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Mob justice in Pakistan

Blasphemy cases show an absence of the rule of law

The mother of Priyantha Kumara Diyawadana mourns her son in Colombo, Sri Lanka. Associated Press/Photo by Eranga Jayawardena

Mob justice in Pakistan

Pakistan continues to fail in its responsibility to protect its non-Muslim minorities against radical Islamic “justice.”

The first week of December witnessed a tragic massacre in Punjab, the most populous and industrialized province in Pakistan. A crowd of Muslim zealots set a Hindu man named Priyantha Kumara Diyawadana on fire, after they accused him of blasphemy against Muhammad.

Horrific videos then emerged on social media, showing hundreds of Muslims shouting religious phrases as they threw Diyawadana on the floor, tore his clothes, beat, tortured, and killed him, before setting his slaughtered body on fire. In these videos, some in the mob made certain to take selfies with the dead body, as they praised Muhammad’s name declaring Islamic salutation on him.

Pakistan is an Islamic state, where over 96 percent of the population claim to follow Sunni Islam. The country is well known for adopting and enforcing severe laws against blasphemy. Any blasphemy against Muhammad is punishable by death.

Mr. Diyawadana was a Sri Lankan Hindu, who worked as a manager in a small factory. He was in charge of renovating a room in the factory—a process that required that he remove a poster that contained verses from the Quran and phrases about Muhammad.

For the Muslim zealots, removing the poster was blasphemy against Muhammad, and such a crime is punishable by death.

The news of his “offense” spread quickly. By early morning the next day, Muslim enthusiasts gathered, demanding Diyawadana to be delivered to their hands for immediate punishment. Once caught, the crowed declared him as a kafir (infidel), accused him of blasphemy, and sentenced him to death.

The man was not judged, accused, or charged by a Pakistani court, but by an angry mob. In Pakistan, Muslim zealots—not lawful authorities—often rule, accuse, and charge minorities, especially in cases of blasphemy. They seem to operate freely and unchallenged, and their victims are almost always non-Muslim minorities.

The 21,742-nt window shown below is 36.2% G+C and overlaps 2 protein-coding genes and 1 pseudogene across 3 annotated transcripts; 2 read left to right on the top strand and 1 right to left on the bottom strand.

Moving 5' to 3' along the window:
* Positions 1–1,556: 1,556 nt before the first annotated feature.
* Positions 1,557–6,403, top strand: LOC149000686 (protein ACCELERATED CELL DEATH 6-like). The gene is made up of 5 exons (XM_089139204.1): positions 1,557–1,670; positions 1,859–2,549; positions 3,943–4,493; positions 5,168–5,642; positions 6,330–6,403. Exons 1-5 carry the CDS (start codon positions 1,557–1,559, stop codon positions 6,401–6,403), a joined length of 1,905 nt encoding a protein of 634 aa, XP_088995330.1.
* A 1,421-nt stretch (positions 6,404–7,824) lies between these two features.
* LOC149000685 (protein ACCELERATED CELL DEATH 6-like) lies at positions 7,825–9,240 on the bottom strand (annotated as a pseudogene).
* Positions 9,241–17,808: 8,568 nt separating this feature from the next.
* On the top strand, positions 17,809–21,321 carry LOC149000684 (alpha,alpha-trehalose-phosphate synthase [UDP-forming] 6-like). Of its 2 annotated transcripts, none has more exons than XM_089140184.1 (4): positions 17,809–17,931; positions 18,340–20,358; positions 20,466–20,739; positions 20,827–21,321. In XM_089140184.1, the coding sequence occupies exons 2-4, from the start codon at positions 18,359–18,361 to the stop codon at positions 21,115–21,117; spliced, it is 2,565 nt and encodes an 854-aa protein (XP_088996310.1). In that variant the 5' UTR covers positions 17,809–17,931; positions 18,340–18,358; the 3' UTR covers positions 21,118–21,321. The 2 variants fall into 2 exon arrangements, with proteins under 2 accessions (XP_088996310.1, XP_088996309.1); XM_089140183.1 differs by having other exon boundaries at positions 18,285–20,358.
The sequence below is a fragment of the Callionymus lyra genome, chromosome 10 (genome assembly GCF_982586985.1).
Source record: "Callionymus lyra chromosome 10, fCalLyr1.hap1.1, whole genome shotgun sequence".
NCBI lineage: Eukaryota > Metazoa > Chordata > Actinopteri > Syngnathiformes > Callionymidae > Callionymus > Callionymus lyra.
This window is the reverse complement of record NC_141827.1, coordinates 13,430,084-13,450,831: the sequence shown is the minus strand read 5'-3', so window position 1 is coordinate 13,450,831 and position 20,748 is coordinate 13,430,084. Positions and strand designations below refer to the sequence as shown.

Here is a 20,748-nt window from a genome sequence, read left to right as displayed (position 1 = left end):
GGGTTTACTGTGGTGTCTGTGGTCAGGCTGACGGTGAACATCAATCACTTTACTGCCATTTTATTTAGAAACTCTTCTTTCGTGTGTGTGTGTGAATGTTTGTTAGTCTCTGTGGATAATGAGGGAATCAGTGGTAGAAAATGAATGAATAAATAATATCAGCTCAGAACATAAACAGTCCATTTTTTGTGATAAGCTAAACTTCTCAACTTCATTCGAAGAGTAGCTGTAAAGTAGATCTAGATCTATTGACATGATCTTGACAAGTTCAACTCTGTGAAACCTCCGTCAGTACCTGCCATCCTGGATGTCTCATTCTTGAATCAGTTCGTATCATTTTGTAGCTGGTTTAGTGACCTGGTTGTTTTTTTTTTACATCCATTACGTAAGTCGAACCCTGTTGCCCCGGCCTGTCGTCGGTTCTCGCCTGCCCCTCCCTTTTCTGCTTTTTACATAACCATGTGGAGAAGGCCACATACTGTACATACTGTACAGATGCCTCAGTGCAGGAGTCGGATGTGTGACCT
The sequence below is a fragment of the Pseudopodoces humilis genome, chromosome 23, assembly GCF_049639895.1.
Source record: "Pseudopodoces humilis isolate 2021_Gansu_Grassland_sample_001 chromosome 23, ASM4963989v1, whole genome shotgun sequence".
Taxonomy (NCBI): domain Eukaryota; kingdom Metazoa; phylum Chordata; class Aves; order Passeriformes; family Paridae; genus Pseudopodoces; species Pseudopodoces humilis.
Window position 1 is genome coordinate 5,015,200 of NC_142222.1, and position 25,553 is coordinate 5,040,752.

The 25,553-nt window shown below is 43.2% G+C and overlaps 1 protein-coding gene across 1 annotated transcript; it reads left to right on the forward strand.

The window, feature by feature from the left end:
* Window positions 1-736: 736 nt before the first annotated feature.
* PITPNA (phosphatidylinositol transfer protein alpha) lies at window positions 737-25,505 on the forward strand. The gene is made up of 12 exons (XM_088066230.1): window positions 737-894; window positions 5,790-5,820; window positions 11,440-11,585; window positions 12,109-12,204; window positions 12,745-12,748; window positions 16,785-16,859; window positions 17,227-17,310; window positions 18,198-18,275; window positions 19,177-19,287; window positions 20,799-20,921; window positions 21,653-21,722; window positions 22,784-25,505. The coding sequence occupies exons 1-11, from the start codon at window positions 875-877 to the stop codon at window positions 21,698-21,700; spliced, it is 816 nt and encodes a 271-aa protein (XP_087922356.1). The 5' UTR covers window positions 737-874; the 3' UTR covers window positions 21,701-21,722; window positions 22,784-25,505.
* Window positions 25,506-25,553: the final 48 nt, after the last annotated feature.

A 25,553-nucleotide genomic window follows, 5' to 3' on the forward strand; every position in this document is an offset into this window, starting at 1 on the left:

This tragedy demonstrates the huge problem of anti-blasphemy laws in Pakistan. These laws are designed to silence and target non-Muslim minorities, but they are also deeply rooted in Islamic theology.

Even judges reportedly fear the mob and agree to charge anyone accused of blasphemy, in order to avoid retaliation by extremists. A week before the massacre of Diyawadana, the Muslim mob demanded the police hand over a person they accused of blasphemy. When the police refused, the mob burned down the police station and its vehicles.

However, the government of Pakistan often takes the lead in prosecuting blasphemy cases. In 2010, the most infamous blasphemy case in recent Pakistan history erupted when a Christian woman, Asia Bibi, was sentenced to death on accusation of questioning the character of Muhammad among her co-workers. After fighting the charge for at least ten years, she was acquitted due to international demands. She then had to flee Pakistan to Canada as a refugee.

In 2018, a Pakistani man from the minority Ahmadiyya sect, was placed in prison on charges of blasphemy. He remained in jail for two years before his trial in 2020. During his trial, a Muslim zealot successfully smuggled a gun to the courtroom, and shot him dead on the spot.

The stories of people accused of blasphemy in Pakistan are numerous. The tragedies establish a culture of fear among minorities, creating a halo around Islam, shielding it against criticism, and declaring it untouchable. The message for non-Muslims is clear: Do not even try to question anything related to the majority’s religion.

But Pakistan is not alone. In 2014, a Pew Research Center analysis conveys that more than a quarter of the world (26 percent) enforces anti-blasphemy policies. The vast majority of the restrictions are in the Arab World, where Islam is the dominant religion.

This is not merely a problem in Pakistan. It is a problem endemic to Islam and goes back to sacred Muslim texts. Islam is an honor religion and the Muslim mobs believe they are defending that honor. They claim the example of Muhammad himself, whom Islamic authorities claim sanctioned such violence.

But Christianity is not an honor religion. We believe that blasphemy, biblically defined, is a sin that will surely be punished by God. But that punishment must come from God, not from a mob.

A.S. Ibrahim

A.S. Ibrahim, born and raised in Egypt, holds two PhDs with an emphasis on Islam and its history. He is a professor of Islamic studies and director of the Jenkins Center for the Christian Understanding of Islam at The Southern Baptist Theological Seminary. He has taught at several schools in the United States and the Middle East, and authored A Concise Guide to the Life of Muhammad (Baker Academic, 2022), Conversion to Islam (Oxford University Press, 2021), Basics of Arabic (Zondervan 2021), A Concise Guide to the Quran (Baker Academic, 2020), and The Stated Motivations for the Early Islamic Expansion (Peter Lang, 2018), among others.

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